What follows is a segment of a conversation I had with Karen De Coster, CPA. “Frankenfoods, Diet Dictators And Other Folderol” is now on RT:
Karen De Coster is an accounting/finance professional and a freelance writer, blogger, speaker, and sometimes unpaid troublemaker. She writes about economics, financial markets, the medical establishment, the corporate state, food politics, and essentially, anything that encroaches upon the freedom of her fellow human beings.
ILANA MERCER: Another Thanksgiving has come and gone. As convention has it, Americans should give thanks to Native Americans for having taught them to plant corn. Even if this palliative history—this bit of myth-making—were true, all in all corn is a modern-day curse, is it not? Give us the goods on corn and Thanksgiving. What “primal” recipes made their way onto your Thanksgiving dinner table?
KAREN DE COSTER: Corn is at the top of the government’s list for subsidies. The current farm bill gives billions per year to commodity producers of corn. According to the EWG farm subsidy database, corn subsidies in the US totaled $82 billion from 1995-2011. These subsidies take the financial risk out of the system, thereby allowing for a fabricated sustainability. Hence we have the corn-bred Industrial Food Machine.
Cheap corn is a staple in processed, industrial foods. No matter how unhealthy these products are known to be, they become the preferred choice of food for consumers looking for bargains in order to chop at their family budgets.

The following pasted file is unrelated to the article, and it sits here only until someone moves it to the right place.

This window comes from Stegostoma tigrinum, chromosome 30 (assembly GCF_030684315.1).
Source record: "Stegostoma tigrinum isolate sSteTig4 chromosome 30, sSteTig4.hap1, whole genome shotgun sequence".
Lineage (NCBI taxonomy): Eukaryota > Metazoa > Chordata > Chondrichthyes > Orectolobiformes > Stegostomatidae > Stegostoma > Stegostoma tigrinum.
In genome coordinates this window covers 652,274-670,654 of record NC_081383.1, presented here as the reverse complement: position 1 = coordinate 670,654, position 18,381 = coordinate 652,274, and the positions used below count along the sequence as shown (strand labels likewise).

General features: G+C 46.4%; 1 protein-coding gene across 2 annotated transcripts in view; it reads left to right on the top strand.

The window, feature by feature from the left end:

Additionally, we have had 30+ years of federal alternative fuel subsidies to support ethanol production. In the early 1980s, the government’s ethanol subsidies made it worthwhile for everyone to risk getting into the corn growing game. They did, and the subsidies drove down the price of corn while the government’s tariffs on sugar drove up prices of that product. These government interventions brought us an economical alternative to the tariff-burdened sugar: high fructose corn syrup. Like soybean oil, HFCS is found in so many processed foods, as well as beverages. Nowadays, you have to go to a Mercado (a Mexican market) to buy coke with cane sugar instead of the usual HFCS.
The pilgrims may have celebrated with corn as a way of showing gratitude for their plentiful harvest, but growing that corn involved risk, capital investment, much labor, and it offered no subsidies.
For a primal Thanksgiving, I have access here to free-range, heritage turkeys; raw butter; locally grown organic sweet potatoes, and fresh-off-the-farm stalks of Brussels sprouts. I make my own mayonnaise from free-range eggs, vinegars, olive oil, and nut oils. It takes 10-15 minutes to make a big batch that stays good long enough to use it all. This gives me a pass on the government’s horrific soybean oil, most of which is made from subsidized, genetically modified organisms (GMOs). Furthermore, Monsanto corn will never make it to my Thanksgiving table.
ILANA MERCER: Speaking of the devil, what’s up with the misguided love establishment libertarians have for GMOs and Monsanto?
KAREN DE COSTER: Wrong-headed libertarians worship Monsanto and exalt the Frankenfoods (GMO) industry because they believe these “food” innovations are advancing mankind and therefore represent the ultimate free market. No matter what your views on the science of genetically modified foods, the Big Food-Big Agra complex, as I have mentioned, is a heavily subsidized and government-enabled corporatocracy. …
Read the complete interview, “Frankenfoods, Diet Dictators And Other Folderol,” on RT. Stay tuned for Part II of my conversation with Karen.
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